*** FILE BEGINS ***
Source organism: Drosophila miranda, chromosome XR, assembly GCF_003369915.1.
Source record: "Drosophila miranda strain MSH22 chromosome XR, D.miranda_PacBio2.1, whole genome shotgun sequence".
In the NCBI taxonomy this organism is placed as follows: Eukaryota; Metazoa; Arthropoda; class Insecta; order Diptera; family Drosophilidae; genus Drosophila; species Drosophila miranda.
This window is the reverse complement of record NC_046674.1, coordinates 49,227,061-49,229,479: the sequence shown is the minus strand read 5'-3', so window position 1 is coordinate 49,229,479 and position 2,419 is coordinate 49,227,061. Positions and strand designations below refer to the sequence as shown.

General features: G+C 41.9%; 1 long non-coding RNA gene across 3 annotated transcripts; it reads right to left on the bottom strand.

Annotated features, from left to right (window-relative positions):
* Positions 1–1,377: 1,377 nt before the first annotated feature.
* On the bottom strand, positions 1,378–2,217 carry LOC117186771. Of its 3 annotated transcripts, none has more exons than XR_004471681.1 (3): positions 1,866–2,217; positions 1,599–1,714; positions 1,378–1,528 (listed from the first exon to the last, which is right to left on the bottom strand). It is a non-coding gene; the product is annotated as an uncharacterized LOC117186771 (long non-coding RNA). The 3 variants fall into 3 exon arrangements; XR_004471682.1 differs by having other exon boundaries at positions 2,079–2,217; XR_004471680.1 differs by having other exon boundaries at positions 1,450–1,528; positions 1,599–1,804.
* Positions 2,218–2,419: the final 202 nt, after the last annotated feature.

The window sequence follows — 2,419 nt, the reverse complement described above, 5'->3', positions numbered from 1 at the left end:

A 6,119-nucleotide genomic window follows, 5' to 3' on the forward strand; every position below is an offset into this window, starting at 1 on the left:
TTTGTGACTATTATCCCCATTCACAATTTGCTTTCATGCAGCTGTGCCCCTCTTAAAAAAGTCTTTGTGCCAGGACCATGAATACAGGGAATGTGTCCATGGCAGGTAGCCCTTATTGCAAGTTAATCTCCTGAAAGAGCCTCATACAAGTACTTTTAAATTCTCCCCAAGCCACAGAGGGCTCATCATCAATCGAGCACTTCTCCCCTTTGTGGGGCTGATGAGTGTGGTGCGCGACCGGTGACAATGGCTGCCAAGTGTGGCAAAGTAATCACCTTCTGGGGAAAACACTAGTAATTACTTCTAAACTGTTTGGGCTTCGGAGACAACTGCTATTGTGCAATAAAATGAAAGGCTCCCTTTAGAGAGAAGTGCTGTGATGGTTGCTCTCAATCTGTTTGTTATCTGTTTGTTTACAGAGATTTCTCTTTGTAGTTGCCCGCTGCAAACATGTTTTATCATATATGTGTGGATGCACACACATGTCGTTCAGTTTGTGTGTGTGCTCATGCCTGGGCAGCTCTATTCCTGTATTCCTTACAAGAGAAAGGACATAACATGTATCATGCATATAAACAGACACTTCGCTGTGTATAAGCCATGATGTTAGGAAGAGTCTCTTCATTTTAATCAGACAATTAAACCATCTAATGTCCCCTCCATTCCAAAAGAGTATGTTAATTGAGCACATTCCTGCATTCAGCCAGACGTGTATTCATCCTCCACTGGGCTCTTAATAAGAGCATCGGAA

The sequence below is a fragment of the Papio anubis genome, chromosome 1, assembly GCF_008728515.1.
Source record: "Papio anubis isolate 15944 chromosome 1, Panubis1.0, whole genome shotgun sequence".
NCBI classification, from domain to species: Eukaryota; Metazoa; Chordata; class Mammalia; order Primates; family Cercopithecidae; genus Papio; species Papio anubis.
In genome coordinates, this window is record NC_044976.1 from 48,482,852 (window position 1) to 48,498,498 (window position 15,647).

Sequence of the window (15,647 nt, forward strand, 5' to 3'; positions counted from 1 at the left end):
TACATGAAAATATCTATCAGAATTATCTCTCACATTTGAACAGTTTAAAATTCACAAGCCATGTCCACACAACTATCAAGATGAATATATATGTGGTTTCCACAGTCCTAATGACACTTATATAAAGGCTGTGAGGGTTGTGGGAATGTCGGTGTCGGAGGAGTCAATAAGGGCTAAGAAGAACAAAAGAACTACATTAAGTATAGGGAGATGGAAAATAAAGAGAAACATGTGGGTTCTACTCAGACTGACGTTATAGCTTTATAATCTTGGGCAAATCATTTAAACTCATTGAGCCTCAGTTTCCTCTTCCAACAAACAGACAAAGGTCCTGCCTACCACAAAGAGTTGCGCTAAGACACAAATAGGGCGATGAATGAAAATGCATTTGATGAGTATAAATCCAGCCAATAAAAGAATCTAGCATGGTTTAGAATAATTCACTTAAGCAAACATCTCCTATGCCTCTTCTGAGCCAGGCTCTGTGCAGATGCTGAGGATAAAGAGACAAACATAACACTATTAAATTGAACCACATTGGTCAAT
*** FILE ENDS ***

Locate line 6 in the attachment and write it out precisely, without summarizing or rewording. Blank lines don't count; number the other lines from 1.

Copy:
Annotated features, from left to right (window-relative positions):